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Accidents Involving Semi-Trucks: The Dos

October 23, 2015

 

With the increasing number of tractor trailers on major interstates and freeways in South Carolina, a recent article highlighted the efforts of a local truck driving school in Columbia that is attempting to significantly reduce the number of semi-truck and tractor trailer-related accidents in the state.  The school focuses on minimizing and otherwise teaching current and prospective truck drivers in South Carolina regarding the risk of tractor trailer speed, and the various issues involved in navigating a 80,000 pound vehicle in the state. Although the number of tractor trailer accidents has typically decreased in the U.S. over the course of the past decade, the number of tractor trailer and semi-truck-related accidents remains fairly significant, where for example, in 2012, according to the Federal Motor Carrier Safety Administration, approximately 3,802 large trucks were involved in fatal crashes, constituting a 5% increase from 2011.   

What to Do in the Event of an Accident

Understanding the statistics involved, and that although the likelihood of an automobile driver being involved in an accident involving a tractor trailer or semi-truck is not significant, there are a number of important points that drivers should consider when involved in such accidents.  First, accidents involving semi-trucks should be treated differently than an automobile accident with another car.  For instance, the driver of a semi-truck is rarely the owner of the truck being driven; rather, the truck involved is typically owned or leased by the trucking company, and the driver is often either employed as a truck driver for the company or is an independent contractor.  Additionally, semi-trucks and tractor trailers have their own form of registration, licensing, and other regulatory requirements, which includes a U.S. Department of Transportation (DOT) number.  Second, it is important to note that trucks maintain specific insurance coverage mandates, which includes both liability and cargo based insurance coverage, where forms must be filed and maintained with the Federal Motor Carrier Safety Administration (FMCSA).  Additionally, there are specific mandates that govern coverage amounts for public liability, comprising bodily injury, property damage, and environmental restoration.  Understanding these unique requirements governing semi-trucks and tractor trailers, individuals who are involved in accidents should be cognizant to obtain additional information, including, for instance, the driver’s relationship to the truck, whether employee or independent contractor, the name of the trucking company, the DOT-related number, and any specific FMCSA insurance related information.  As such, the lesson for drivers involved in a semi-truck or tractor trailer-related accident is to seek as much information as you can, above and beyond the type of information you would typically ask in car accident.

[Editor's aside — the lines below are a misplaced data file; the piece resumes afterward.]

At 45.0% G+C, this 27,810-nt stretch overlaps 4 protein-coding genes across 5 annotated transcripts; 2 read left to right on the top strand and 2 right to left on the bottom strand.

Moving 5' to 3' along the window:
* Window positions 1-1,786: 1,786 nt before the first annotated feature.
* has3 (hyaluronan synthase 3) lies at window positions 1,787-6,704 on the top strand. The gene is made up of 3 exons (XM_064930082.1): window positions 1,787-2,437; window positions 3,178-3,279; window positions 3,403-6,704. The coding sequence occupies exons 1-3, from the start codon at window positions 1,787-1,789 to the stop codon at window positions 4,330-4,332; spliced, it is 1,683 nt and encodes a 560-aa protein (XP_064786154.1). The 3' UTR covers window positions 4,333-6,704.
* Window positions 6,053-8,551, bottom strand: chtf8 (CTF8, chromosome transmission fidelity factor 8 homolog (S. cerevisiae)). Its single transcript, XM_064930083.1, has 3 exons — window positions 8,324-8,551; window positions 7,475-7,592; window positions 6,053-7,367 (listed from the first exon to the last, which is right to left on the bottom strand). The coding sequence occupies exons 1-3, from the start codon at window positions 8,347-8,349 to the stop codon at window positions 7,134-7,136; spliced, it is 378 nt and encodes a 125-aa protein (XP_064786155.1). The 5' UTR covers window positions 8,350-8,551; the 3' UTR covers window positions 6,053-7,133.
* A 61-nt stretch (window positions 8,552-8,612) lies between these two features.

Let Us Fight For Your Rights

If you have suffered harm or injury as a result of car accident involving semi-truck or tractor trailer, you need an attorney on your side who will fight for your rights.  The attorneys at the Connell Law Firm in South Carolina will provide a free consultation and begin working on your behalf immediately.